In 1944 the island changed its political status from kingdom to republic, and in 1949 joined NATO. But the most serious test awaited the “ice country” in 2008, when the global crisis led the local economy, if not to the collapse, then to something very close. As a result, the financial situation in the state remained complicated and unstable until 2012.
Mentality and language barrier
Icelanders are strong-willed, athletic people, who pride themselves on their ability to remain calm in the most critical situations. At the same time, the ostensible seriousness and lack of communication that are sometimes attributed to the islanders, is only a defensive reaction. Icelanders prefer to reveal themselves to their compatriots rather than to foreigners. As for communication on a domestic level, the locals are markedly friendly and respond politely to tourists’ requests for a favor.
There are many jokes about unpunctuality of the Icelanders, and in such jokes there is some truth. In the harsh climate, not to work hard, but to find the right balance between work and rest is revered. But the tired clichés about the superstitions inherent in the descendants of the Vikings remain a beautiful, but exaggerated, exaggeration. Icelandic trolls and gnomes have long since ceased to harm anyone, having moved into the category of fairy-tale characters, which sometimes scare the naughty children.
The official language on the island is Icelandic, with which the average tourist is better not to try to get acquainted. Firstly, because it is as close as possible to the ancient Scandinavian with its unspoken vocabulary: the name of the famous volcano Eyjafjallajökull on the background of other words is not the most difficult option. And secondly, because 90% of the local population is fluent in English. At the same time natives of the island praise their native speech as something unique, and gladly invent new terms that have no analogues in other languages. For example, only in Iceland you can express a state of delight at having done someone a disservice with one single word – Pórðargleði.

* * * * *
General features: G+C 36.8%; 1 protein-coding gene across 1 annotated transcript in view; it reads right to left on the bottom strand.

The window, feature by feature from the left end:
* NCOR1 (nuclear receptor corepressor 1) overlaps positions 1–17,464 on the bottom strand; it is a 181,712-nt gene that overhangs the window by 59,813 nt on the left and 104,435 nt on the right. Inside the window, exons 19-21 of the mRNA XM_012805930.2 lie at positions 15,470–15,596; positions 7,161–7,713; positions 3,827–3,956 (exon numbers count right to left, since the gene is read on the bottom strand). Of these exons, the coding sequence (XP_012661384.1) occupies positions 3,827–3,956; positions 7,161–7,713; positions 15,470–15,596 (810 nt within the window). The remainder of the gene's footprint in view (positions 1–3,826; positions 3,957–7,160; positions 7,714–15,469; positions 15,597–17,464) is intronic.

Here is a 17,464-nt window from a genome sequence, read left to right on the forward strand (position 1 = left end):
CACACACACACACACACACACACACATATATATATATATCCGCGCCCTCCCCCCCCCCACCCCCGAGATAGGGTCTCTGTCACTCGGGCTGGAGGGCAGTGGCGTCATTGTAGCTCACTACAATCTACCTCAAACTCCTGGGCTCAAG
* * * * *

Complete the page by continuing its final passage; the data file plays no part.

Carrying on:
The national currency of the country is the Icelandic krona (ISK). 1 ISK is approximately 0,51 RUB (exchange rate in November 2019). Money can be exchanged at the airport, bank branches and exchangers The Change Group, but the latter usually take a fee, the amount of which may be fixed, and depending on the converted amount. Bank branches in Iceland work on a five-day schedule from 9:00 to 16:00. If for some reason with banks failed, you can look into the major hotels and hotels, which almost always have their own currency exchanger.
ATMs are widespread, but there is no need to cash money in the cities as cards of international payment systems are accepted practically everywhere including camping sites and gas stations. In addition, a fee will be deducted for each transaction.
Sightseeing and Entertainment in Iceland
Iceland for tourists is a “wandering tale” that is best read outside of Reykjavik. Of course, in the capital of the country are also worth seeing, but the vast majority of them are architectural. But to see the land “before time” and the matchless creations of arctic nature is possible only outside the cities, which, incidentally, on the island, very little.
It is recommended to build a route, depending on the amount of time you have to spend in the “land of heroic sagas. If you decide to stay in Iceland for a couple of weeks, start with a tour along the coast, occasionally deviating inland, with the inevitable visits to fjords, volcanoes and waterfalls.